Workers are also entitled to 2 days of paid compassionate leave for each occasion that a member of the employee’s immediate family or household contracts a life threatening illness, sustains a life threatening injury or dies.
You are required to give notice of your requirement to take leave as soon as is reasonably practicable, and to provide evidence of the relevant illness or circumstance that requires you taking the leave.
Your employer is not obliged to allow for leave if you can’t supply evidence.
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You are entitled to access up to 12 months of unpaid parental leave once you have completed 12 months of continuous service with an employer. This applies to all workers, including casual workers. However, casual workers will need to have worked regularly and systematically throughout the 12 months of their service and have a reasonable expectation of ongoing work in order to access parental leave. Parental leave must be taken in one continuous bloc.
Since 2011, women in seasonal, casual or contract work as well as the self-employed also have access to paid leave after the birth or adoption of a child.
Pregnant workers may begin their leave up to 6 weeks in advance of the expected date of delivery, but no later than date of the child’s birth. For partners who are not giving birth the parental leave must begin on the date of birth of the child.
You may request a further period of unpaid parental leave of up to 12 months to start immediately following the end of the 12 month leave period. This request must be made at least 4 weeks before the end of the original leave period. The employer must agree to this request unless there are reasonable business grounds not to.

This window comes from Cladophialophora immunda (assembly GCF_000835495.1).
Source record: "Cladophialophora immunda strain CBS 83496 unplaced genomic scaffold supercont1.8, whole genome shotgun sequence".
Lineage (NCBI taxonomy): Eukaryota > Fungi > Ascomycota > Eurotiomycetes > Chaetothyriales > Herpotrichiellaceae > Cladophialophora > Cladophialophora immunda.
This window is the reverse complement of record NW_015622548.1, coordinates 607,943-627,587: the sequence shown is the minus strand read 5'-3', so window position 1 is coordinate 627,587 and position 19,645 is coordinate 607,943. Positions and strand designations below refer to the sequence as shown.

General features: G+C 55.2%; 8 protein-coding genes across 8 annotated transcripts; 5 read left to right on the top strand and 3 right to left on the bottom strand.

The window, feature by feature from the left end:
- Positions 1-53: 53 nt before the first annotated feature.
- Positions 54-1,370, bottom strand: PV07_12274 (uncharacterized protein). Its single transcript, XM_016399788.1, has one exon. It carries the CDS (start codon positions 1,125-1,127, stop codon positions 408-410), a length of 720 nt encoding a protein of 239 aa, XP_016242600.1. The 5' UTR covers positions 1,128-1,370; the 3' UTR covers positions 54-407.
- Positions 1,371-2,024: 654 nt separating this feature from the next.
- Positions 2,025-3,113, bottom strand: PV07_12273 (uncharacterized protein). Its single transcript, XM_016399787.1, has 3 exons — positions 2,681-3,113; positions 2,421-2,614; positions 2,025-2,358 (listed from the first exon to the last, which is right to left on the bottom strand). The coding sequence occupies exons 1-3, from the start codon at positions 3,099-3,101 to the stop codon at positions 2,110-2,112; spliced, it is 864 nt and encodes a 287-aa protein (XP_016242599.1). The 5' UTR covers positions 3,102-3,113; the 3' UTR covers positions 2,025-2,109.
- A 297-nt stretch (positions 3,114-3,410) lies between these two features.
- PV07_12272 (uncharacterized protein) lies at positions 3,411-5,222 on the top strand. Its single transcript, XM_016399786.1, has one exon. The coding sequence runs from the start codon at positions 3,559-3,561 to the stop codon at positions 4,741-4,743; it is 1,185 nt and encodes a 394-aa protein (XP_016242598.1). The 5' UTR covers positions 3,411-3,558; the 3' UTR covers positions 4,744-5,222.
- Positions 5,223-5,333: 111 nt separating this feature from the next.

You have the right to return to your original position at the end of the leave period, or if their original job is no longer available, then you must be reinstated in an appropriate and comparable role.
To be eligible for Paid Parental Leave it is necessary to:
a) Be the mother of a newborn child or the initial primary care giver of an adopted child under 16 years of age.
b) Have an individual income of $150,000 or less.
c) Be living in Australia and meet the residence requirements. And
d) Meet the Paid Parental Leave work test before the birth or adoption occurs. In other words, you must have worked continuously for at least 10 of the 13 months prior to the birth or adoption of your child and worked for at least 330 hours in that 10 month period (around one day a week.) You can still be regarded as working continuously even if you work part time or casually, work for more than one employer or have recently changed jobs. If you don’t have more than a break of eight weeks between working days you will be regarded as working continuously.
Paid Parental Leave is for a maximum of 18 weeks (at the National Minimum Wage rate.) It is treated the same as any other taxable income. It’s important to remember though that it’s not a leave entitlement; rather it complements parents’ entitlements to leave such as unpaid Parental leave under the National Employment Standards.